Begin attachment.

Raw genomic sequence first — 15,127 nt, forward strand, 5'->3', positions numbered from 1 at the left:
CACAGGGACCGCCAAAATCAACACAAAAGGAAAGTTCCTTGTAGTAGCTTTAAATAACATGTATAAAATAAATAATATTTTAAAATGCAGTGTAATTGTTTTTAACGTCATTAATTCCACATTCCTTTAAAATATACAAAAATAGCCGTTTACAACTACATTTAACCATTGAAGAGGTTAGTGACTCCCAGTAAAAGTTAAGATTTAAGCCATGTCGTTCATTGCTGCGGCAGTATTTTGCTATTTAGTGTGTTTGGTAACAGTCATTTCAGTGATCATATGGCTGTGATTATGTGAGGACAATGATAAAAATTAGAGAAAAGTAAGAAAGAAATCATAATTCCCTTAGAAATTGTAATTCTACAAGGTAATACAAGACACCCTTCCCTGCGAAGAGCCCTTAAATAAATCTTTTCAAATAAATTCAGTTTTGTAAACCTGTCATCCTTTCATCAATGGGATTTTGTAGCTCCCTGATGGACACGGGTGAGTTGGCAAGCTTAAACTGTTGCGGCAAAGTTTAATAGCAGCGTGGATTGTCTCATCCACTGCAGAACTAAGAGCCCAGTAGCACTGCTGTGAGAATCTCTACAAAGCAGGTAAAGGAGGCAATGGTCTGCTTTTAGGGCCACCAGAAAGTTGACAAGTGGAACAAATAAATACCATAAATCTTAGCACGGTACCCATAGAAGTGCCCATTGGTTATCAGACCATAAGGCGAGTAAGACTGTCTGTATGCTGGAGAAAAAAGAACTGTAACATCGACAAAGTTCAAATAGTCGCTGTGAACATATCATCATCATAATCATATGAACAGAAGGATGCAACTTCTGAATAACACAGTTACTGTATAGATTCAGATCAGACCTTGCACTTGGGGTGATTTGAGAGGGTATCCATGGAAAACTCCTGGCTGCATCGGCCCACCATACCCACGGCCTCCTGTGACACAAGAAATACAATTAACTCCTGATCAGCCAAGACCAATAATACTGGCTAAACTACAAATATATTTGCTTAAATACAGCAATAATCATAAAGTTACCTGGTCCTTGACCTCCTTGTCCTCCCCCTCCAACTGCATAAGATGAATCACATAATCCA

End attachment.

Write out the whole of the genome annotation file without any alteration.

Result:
Raw genomic sequence first — 15,127 nt, forward strand, 5'->3', positions numbered from 1 at the left:
CACAGGGACCGCCAAAATCAACACAAAAGGAAAGTTCCTTGTAGTAGCTTTAAATAACATGTATAAAATAAATAATATTTTAAAATGCAGTGTAATTGTTTTTAACGTCATTAATTCCACATTCCTTTAAAATATACAAAAATAGCCGTTTACAACTACATTTAACCATTGAAGAGGTTAGTGACTCCCAGTAAAAGTTAAGATTTAAGCCATGTCGTTCATTGCTGCGGCAGTATTTTGCTATTTAGTGTGTTTGGTAACAGTCATTTCAGTGATCATATGGCTGTGATTATGTGAGGACAATGATAAAAATTAGAGAAAAGTAAGAAAGAAATCATAATTCCCTTAGAAATTGTAATTCTACAAGGTAATACAAGACACCCTTCCCTGCGAAGAGCCCTTAAATAAATCTTTTCAAATAAATTCAGTTTTGTAAACCTGTCATCCTTTCATCAATGGGATTTTGTAGCTCCCTGATGGACACGGGTGAGTTGGCAAGCTTAAACTGTTGCGGCAAAGTTTAATAGCAGCGTGGATTGTCTCATCCACTGCAGAACTAAGAGCCCAGTAGCACTGCTGTGAGAATCTCTACAAAGCAGGTAAAGGAGGCAATGGTCTGCTTTTAGGGCCACCAGAAAGTTGACAAGTGGAACAAATAAATACCATAAATCTTAGCACGGTACCCATAGAAGTGCCCATTGGTTATCAGACCATAAGGCGAGTAAGACTGTCTGTATGCTGGAGAAAAAAGAACTGTAACATCGACAAAGTTCAAATAGTCGCTGTGAACATATCATCATCATAATCATATGAACAGAAGGATGCAACTTCTGAATAACACAGTTACTGTATAGATTCAGATCAGACCTTGCACTTGGGGTGATTTGAGAGGGTATCCATGGAAAACTCCTGGCTGCATCGGCCCACCATACCCACGGCCTCCTGTGACACAAGAAATACAATTAACTCCTGATCAGCCAAGACCAATAATACTGGCTAAACTACAAATATATTTGCTTAAATACAGCAATAATCATAAAGTTACCTGGTCCTTGACCTCCTTGTCCTCCCCCTCCAACTGCATAAGATGAATCACATAATCCA